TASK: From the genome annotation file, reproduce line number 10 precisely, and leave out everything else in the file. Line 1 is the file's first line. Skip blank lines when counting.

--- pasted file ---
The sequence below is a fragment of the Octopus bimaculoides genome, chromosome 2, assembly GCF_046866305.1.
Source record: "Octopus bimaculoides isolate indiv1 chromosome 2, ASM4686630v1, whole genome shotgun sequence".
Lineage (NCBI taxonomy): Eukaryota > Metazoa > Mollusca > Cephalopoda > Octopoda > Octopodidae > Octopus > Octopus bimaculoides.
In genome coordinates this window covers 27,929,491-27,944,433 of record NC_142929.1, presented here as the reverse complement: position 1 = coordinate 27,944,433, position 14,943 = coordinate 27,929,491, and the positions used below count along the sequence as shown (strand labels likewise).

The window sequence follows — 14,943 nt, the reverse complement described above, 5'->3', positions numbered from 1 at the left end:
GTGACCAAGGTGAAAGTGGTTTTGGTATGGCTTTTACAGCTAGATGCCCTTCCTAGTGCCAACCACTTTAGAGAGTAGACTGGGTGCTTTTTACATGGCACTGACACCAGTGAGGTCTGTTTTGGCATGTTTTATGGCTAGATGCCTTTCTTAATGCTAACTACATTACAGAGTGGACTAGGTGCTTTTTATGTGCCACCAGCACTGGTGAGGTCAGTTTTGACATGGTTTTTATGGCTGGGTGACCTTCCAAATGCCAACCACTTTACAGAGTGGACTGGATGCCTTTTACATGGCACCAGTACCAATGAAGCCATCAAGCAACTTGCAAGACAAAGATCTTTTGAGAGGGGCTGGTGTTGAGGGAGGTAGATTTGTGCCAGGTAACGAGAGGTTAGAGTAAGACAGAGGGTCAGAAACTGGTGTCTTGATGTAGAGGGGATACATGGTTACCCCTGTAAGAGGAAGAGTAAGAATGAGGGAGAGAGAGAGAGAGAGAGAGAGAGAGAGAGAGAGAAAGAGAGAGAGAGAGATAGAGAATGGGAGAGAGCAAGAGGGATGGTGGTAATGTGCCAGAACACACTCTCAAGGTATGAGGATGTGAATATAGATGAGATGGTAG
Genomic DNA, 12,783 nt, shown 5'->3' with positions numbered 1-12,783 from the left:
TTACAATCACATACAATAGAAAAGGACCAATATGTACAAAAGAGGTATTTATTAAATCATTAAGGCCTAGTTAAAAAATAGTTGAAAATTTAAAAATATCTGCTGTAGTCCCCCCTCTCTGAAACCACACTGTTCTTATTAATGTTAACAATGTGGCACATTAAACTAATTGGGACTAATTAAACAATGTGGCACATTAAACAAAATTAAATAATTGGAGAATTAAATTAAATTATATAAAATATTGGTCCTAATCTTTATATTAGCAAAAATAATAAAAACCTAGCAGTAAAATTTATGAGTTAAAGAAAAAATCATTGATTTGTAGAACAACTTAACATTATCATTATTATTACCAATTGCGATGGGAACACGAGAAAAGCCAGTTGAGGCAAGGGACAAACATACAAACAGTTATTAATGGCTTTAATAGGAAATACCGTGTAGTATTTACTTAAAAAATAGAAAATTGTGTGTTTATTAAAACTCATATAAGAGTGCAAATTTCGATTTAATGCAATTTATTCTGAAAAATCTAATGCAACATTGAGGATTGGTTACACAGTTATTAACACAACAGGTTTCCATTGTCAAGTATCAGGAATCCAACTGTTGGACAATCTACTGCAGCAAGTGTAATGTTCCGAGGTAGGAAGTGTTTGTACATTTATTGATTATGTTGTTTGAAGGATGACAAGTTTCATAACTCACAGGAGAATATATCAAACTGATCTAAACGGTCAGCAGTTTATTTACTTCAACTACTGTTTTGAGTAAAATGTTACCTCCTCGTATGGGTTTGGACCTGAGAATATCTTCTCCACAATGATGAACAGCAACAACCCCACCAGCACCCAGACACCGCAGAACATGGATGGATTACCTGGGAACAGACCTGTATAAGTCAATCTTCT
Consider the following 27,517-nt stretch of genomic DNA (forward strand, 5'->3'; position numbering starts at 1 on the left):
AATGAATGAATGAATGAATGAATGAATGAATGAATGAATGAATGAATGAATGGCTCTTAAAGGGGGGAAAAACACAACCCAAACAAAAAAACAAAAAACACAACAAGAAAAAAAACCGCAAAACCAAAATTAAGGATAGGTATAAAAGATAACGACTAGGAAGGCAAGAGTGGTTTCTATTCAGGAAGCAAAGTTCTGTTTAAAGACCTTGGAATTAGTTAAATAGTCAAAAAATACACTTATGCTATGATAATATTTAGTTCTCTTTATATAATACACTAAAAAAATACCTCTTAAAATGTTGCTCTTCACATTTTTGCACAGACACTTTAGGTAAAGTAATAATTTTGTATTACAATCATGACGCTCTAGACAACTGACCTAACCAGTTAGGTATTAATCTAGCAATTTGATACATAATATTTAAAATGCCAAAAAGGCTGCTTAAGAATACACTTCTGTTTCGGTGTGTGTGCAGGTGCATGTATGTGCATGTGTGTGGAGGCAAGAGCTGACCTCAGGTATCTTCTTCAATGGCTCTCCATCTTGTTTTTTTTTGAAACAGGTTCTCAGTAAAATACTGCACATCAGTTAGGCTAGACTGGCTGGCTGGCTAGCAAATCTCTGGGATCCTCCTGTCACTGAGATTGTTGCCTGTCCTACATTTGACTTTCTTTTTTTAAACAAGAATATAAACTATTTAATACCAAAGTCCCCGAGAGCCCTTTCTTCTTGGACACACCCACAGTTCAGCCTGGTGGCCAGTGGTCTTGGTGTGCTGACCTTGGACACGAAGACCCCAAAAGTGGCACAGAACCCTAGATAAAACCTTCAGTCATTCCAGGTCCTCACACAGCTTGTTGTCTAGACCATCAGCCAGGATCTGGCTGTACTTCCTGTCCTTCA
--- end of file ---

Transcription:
AATGAATGAATGAATGAATGAATGAATGAATGAATGAATGAATGAATGAATGGCTCTTAAAGGGGGGAAAAACACAACCCAAACAAAAAAACAAAAAACACAACAAGAAAAAAAACCGCAAAACCAAAATTAAGGATAGGTATAAAAGATAACGACTAGGAAGGCAAGAGTGGTTTCTATTCAGGAAGCAAAGTTCTGTTTAAAGACCTTGGAATTAGTTAAATAGTCAAAAAATACACTTATGCTATGATAATATTTAGTTCTCTTTATATAATACACTAAAAAAATACCTCTTAAAATGTTGCTCTTCACATTTTTGCACAGACACTTTAGGTAAAGTAATAATTTTGTATTACAATCATGACGCTCTAGACAACTGACCTAACCAGTTAGGTATTAATCTAGCAATTTGATACATAATATTTAAAATGCCAAAAAGGCTGCTTAAGAATACACTTCTGTTTCGGTGTGTGTGCAGGTGCATGTATGTGCATGTGTGTGGAGGCAAGAGCTGACCTCAGGTATCTTCTTCAATGGCTCTCCATCTTGTTTTTTTTTGAAACAGGTTCTCAGTAAAATACTGCACATCAGTTAGGCTAGACTGGCTGGCTGGCTAGCAAATCTCTGGGATCCTCCTGTCACTGAGATTGTTGCCTGTCCTACATTTGACTTTCTTTTTTTAAACAAGAATATAAACTATTTAATACCAAAGTCCCCGAGAGCCCTTTCTTCTTGGACACACCCACAGTTCAGCCTGGTGGCCAGTGGTCTTGGTGTGCTGACCTTGGACACGAAGACCCCAAAAGTGGCACAGAACCCTAGATAAAACCTTCAGTCATTCCAGGTCCTCACACAGCTTGTTGTCTAGACCATCAGCCAGGATCTGGCTGTACTTCCTGTCCTTCA